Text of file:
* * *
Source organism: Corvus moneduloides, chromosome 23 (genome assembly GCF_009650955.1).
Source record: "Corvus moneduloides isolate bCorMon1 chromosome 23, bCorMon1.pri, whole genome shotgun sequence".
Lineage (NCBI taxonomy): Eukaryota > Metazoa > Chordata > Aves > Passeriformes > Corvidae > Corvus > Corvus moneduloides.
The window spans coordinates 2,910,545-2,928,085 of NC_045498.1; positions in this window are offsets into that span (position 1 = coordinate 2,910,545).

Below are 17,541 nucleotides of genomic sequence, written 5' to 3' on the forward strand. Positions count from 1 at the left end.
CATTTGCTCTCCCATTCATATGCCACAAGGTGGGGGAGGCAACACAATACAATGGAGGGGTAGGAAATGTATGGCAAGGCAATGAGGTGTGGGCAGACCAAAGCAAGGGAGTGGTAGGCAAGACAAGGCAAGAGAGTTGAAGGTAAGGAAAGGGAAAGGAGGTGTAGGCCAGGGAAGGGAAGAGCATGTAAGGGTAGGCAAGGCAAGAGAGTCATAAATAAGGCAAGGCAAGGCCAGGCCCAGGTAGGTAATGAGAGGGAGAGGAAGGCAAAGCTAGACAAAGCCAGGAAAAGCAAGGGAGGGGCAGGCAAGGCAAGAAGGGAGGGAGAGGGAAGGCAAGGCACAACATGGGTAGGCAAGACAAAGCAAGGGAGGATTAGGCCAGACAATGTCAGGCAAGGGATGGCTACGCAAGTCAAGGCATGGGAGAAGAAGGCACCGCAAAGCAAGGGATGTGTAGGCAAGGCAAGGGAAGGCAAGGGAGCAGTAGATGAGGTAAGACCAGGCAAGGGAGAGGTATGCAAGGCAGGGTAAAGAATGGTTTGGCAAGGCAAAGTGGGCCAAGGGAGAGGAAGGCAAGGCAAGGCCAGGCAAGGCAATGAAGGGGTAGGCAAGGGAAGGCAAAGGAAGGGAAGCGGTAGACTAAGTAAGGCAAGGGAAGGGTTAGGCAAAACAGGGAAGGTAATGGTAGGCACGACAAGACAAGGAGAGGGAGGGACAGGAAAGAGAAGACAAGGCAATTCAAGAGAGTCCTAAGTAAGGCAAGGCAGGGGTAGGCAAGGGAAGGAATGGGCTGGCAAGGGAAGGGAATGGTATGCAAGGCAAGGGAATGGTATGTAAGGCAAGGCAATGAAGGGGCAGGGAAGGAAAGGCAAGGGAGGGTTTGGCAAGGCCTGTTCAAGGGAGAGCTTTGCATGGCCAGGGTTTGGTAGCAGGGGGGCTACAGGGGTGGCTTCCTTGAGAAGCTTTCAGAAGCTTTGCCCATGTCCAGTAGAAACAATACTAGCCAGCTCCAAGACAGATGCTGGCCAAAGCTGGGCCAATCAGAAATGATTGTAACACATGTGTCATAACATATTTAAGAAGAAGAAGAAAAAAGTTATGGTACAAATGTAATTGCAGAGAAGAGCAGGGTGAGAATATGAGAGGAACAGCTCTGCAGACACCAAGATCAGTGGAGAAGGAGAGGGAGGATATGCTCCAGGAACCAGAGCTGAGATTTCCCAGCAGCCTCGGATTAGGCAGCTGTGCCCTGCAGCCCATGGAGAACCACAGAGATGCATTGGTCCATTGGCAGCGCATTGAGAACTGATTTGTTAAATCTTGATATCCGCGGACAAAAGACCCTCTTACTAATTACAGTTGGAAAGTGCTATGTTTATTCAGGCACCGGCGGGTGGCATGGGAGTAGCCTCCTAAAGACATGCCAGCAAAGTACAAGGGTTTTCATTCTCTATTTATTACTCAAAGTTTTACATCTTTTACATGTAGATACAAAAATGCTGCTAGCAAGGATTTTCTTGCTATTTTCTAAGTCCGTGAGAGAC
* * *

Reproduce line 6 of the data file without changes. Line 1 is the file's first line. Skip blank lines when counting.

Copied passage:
CATTTGCTCTCCCATTCATATGCCACAAGGTGGGGGAGGCAACACAATACAATGGAGGGGTAGGAAATGTATGGCAAGGCAATGAGGTGTGGGCAGACCAAAGCAAGGGAGTGGTAGGCAAGACAAGGCAAGAGAGTTGAAGGTAAGGAAAGGGAAAGGAGGTGTAGGCCAGGGAAGGGAAGAGCATGTAAGGGTAGGCAAGGCAAGAGAGTCATAAATAAGGCAAGGCAAGGCCAGGCCCAGGTAGGTAATGAGAGGGAGAGGAAGGCAAAGCTAGACAAAGCCAGGAAAAGCAAGGGAGGGGCAGGCAAGGCAAGAAGGGAGGGAGAGGGAAGGCAAGGCACAACATGGGTAGGCAAGACAAAGCAAGGGAGGATTAGGCCAGACAATGTCAGGCAAGGGATGGCTACGCAAGTCAAGGCATGGGAGAAGAAGGCACCGCAAAGCAAGGGATGTGTAGGCAAGGCAAGGGAAGGCAAGGGAGCAGTAGATGAGGTAAGACCAGGCAAGGGAGAGGTATGCAAGGCAGGGTAAAGAATGGTTTGGCAAGGCAAAGTGGGCCAAGGGAGAGGAAGGCAAGGCAAGGCCAGGCAAGGCAATGAAGGGGTAGGCAAGGGAAGGCAAAGGAAGGGAAGCGGTAGACTAAGTAAGGCAAGGGAAGGGTTAGGCAAAACAGGGAAGGTAATGGTAGGCACGACAAGACAAGGAGAGGGAGGGACAGGAAAGAGAAGACAAGGCAATTCAAGAGAGTCCTAAGTAAGGCAAGGCAGGGGTAGGCAAGGGAAGGAATGGGCTGGCAAGGGAAGGGAATGGTATGCAAGGCAAGGGAATGGTATGTAAGGCAAGGCAATGAAGGGGCAGGGAAGGAAAGGCAAGGGAGGGTTTGGCAAGGCCTGTTCAAGGGAGAGCTTTGCATGGCCAGGGTTTGGTAGCAGGGGGGCTACAGGGGTGGCTTCCTTGAGAAGCTTTCAGAAGCTTTGCCCATGTCCAGTAGAAACAATACTAGCCAGCTCCAAGACAGATGCTGGCCAAAGCTGGGCCAATCAGAAATGATTGTAACACATGTGTCATAACATATTTAAGAAGAAGAAGAAAAAAGTTATGGTACAAATGTAATTGCAGAGAAGAGCAGGGTGAGAATATGAGAGGAACAGCTCTGCAGACACCAAGATCAGTGGAGAAGGAGAGGGAGGATATGCTCCAGGAACCAGAGCTGAGATTTCCCAGCAGCCTCGGATTAGGCAGCTGTGCCCTGCAGCCCATGGAGAACCACAGAGATGCATTGGTCCATTGGCAGCGCATTGAGAACTGATTTGTTAAATCTTGATATCCGCGGACAAAAGACCCTCTTACTAATTACAGTTGGAAAGTGCTATGTTTATTCAGGCACCGGCGGGTGGCATGGGAGTAGCCTCCTAAAGACATGCCAGCAAAGTACAAGGGTTTTCATTCTCTATTTATTACTCAAAGTTTTACATCTTTTACATGTAGATACAAAAATGCTGCTAGCAAGGATTTTCTTGCTATTTTCTAAGTCCGTGAGAGAC